It’s been an early season of impressive feats thus far for the Toronto Raptors — whether it was defeating the rival Boston Celtics, or defeating LeBron James and the Lakers, only to dismantle the Utah Jazz in Salt Lake City, on a SEGABABA — without Kawhi Leonard for either. While this week was a great litmus test of just how incredible these Raptors can be when totally focused, tonight’s game in Sacramento might be the win we need to see the most.
They’ve been on the road for almost a week now, and in that time have traveled across the West Coast of the United States — including from Southern California to Utah overnight — with sleep being a scarce commodity, along with practice time. So, if the Raptors can take home a victory in Sacramento, against a surprisingly effective Kings team, I think everyone can get a good night’s sleep — especially the team themselves.
Sacramento comes into tonight’s game at 6-4, good for 5th in the West. The group is buoyed by the young backcourt of De’Aaron Fox and Buddy Hield, who are combining to score nearly 40 points per game. Fox looks like he’s taken a serious leap compared to last year, when he was an ineffective point guard who missed shots and could hardly get the offense off the ground.
Thanks to improved shooting, Fox now is creating offense with both his shot and his passing, evident by his 30-point triple-double just last week. Hield on the other hand has been the main recipient of those assists, and he’s averaging a whopping .480 from 3-point range, on five attempts per night.
The Raptors will have their hands full defensively this evening, so we’re hoping Kawhi Leonard suits up (which all signs currently point to him doing).
Anywho, here are your details for tonight’s game:
Where to Watch:
TSN, 10:00pm EST
Toronto — Kyle Lowry, Danny Green, Kawhi Leonard, Pascal Siakam, Serge Ibaka
Sacramento — De’Aaron Fox, Buddy Hield, Iman Shumpert, Nemanja Bjelica, Willie Cauley-Stein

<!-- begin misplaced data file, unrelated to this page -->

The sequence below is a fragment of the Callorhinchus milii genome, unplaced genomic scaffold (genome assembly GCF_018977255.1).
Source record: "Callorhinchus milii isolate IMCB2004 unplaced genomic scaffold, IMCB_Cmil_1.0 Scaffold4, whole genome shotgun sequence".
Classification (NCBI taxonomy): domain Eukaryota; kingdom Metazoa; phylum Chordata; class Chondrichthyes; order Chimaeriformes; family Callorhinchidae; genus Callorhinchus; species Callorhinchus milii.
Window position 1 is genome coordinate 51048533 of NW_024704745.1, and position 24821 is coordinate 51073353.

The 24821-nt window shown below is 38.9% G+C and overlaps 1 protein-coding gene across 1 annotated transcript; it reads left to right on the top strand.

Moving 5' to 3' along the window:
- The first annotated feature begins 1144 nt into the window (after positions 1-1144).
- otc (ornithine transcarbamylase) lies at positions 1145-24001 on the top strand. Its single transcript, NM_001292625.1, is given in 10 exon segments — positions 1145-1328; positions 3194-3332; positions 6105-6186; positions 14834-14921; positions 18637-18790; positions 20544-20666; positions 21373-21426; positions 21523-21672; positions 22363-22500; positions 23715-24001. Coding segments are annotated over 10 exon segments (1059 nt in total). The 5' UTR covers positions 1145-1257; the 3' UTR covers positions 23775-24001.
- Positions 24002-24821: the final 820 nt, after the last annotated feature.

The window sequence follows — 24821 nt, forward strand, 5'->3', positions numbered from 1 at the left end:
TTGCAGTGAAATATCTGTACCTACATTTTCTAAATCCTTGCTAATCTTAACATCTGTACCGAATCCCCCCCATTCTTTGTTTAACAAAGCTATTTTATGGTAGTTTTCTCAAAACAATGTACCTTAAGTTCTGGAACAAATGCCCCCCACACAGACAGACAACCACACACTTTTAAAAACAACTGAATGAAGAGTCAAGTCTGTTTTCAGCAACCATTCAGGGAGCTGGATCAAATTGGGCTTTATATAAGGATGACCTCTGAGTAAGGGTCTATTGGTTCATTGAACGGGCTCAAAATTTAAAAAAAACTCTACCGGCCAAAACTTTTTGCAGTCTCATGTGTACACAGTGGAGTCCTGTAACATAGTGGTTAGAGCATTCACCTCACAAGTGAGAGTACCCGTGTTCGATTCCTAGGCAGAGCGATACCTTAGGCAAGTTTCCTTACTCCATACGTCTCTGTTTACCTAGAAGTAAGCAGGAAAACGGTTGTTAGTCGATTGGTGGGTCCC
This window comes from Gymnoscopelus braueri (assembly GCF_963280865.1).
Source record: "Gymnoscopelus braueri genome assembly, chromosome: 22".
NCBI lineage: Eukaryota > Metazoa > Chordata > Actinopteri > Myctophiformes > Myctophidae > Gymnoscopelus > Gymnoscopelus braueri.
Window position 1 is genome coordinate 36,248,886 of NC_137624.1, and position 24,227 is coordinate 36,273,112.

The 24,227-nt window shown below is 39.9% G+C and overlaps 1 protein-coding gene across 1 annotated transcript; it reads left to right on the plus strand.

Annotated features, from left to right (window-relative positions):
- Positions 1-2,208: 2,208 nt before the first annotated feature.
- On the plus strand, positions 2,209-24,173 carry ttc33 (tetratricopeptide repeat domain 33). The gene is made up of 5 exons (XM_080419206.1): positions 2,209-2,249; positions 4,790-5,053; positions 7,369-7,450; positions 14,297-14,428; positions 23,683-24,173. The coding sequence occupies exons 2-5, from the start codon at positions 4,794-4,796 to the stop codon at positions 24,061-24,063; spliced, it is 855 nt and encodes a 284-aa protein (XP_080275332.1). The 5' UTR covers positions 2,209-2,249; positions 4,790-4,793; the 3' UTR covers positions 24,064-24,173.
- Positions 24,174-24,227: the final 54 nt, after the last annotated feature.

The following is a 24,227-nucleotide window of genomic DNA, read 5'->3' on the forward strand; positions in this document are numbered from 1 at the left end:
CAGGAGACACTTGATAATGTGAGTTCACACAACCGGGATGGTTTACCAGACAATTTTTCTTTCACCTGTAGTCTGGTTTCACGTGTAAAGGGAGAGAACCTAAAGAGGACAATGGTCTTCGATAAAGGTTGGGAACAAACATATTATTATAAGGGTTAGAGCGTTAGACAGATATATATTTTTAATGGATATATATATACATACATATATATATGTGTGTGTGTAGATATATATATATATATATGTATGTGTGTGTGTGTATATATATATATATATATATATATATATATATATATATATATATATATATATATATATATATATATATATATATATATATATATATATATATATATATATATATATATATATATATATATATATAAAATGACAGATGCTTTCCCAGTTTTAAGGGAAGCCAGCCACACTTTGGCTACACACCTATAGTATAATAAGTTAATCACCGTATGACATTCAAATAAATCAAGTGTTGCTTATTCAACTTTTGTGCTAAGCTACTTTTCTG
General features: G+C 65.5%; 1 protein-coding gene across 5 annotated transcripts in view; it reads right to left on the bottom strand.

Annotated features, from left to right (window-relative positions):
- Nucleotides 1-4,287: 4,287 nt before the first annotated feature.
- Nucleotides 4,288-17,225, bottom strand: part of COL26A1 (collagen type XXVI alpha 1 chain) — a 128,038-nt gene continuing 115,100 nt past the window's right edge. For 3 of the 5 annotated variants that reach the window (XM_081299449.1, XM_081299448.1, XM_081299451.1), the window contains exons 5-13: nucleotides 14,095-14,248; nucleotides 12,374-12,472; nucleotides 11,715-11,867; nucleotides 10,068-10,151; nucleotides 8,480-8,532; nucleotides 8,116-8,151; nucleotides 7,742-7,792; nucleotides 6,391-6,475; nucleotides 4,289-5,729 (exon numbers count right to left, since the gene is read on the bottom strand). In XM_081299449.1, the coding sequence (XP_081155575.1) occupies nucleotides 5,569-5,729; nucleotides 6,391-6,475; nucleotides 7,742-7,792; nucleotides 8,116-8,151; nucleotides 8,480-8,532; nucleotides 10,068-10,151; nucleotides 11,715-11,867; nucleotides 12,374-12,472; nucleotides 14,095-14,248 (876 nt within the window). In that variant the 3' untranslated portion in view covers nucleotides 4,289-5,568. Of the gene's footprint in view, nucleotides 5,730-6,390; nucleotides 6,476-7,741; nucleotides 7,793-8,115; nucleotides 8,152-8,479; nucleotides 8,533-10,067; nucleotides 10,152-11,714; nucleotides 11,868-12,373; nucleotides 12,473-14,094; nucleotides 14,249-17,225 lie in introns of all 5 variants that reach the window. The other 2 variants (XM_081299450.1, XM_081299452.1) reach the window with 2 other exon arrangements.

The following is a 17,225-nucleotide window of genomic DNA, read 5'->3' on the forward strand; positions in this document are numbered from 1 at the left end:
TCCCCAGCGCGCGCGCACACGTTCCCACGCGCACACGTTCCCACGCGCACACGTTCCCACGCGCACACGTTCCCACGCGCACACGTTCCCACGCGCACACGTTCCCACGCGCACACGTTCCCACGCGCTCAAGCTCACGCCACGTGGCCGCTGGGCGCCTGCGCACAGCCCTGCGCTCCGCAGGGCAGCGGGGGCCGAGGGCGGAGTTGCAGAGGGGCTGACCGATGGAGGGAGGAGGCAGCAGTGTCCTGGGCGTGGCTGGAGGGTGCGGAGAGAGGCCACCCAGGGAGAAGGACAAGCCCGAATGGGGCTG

Toronto — Kawhi Leonard (ankle — questionable), Norman Powell (shoulder — doubtful)
Sacramento — Bogdan Bogdanovic (knee — questionable)
Why are the Kings 6-4?
This should be your first question heading into tonight’s game. It’s been a strange start to the season for a clearly bad and should-be tanking Kings team, but it’s not inexplicable. Despite rostering a group of literal children, the Kings have been shooting the lights out like grown men.
Within their starting lineup, three players are shooting better than .530 from the field. Of those three players (Hield, Bjelica and Cauley-Stein), Hield and Bjelica are averaging better than .480 from deep, and account for 4.5 made 3-pointers per game.
What can we take from this information? This torrid start probably won’t last. The Kings are currently second in the NBA in shooting percentage — sitting at .497 from the field — but are allowing 119 points per game on the other end. So despite shooting the ball better than 98 percent of the league, they’re still getting outscored per game on average. That’s a recipe for “regression toward the mean.”
Kyle Lowry: The MVP
A lot has been made of Kyle Lowry as an MVP candidate this year, and thanks to myself basically spamming Raptors Twitter with an image comparing his current stats to Steve Nash’s MVP seasons, “someone” eventually noticed.
So, is he an MVP candidate? Probably not, but he is Finals MVP material. Steve Nash was a two-time MVP in an era where the outcome of a game would be the halftime score in today’s NBA. What he did was transcendent and almost 15 years ahead of its time, and it should be noted that a lot of folks consider those MVP’s illegitimate.
So, while it’s fun to compare Kyle Lowry’s 11-game streak to a former MVP, let’s not get ahead of ourselves (I’m talking to myself, mainly) by calling Lowry an MVP candidate — the league is just too saturated and stat-happy for it to be a reasonable possibility.
Get Used to Ibaka
One thing should be certain though: Ibaka is a man possessed. Through 11 games, he’s averaging nearly double the amount of shots at the rim than he took last season — that’s a sustainable figure. He’s averaging nearly 80 percent on those shots — that’s not so sustainable, but with the volume there, he has a great shot at keeping his head above water offensively on most nights.
Compare that to last season: Ibaka shot nearly 40 percent of his total shots from 3-point range. He was wildly ineffective when he did get the ball in the post, and looked like he had no idea what to do when he received a pass. This year, his role is crystal clear — set picks, and roll hard. Not only has he been doing those two things nearly perfect — he’s also putting himself in strategic position more times than not.
All in all, Ibaka is back. He’s Serge I-back-a, and he looks here to stay.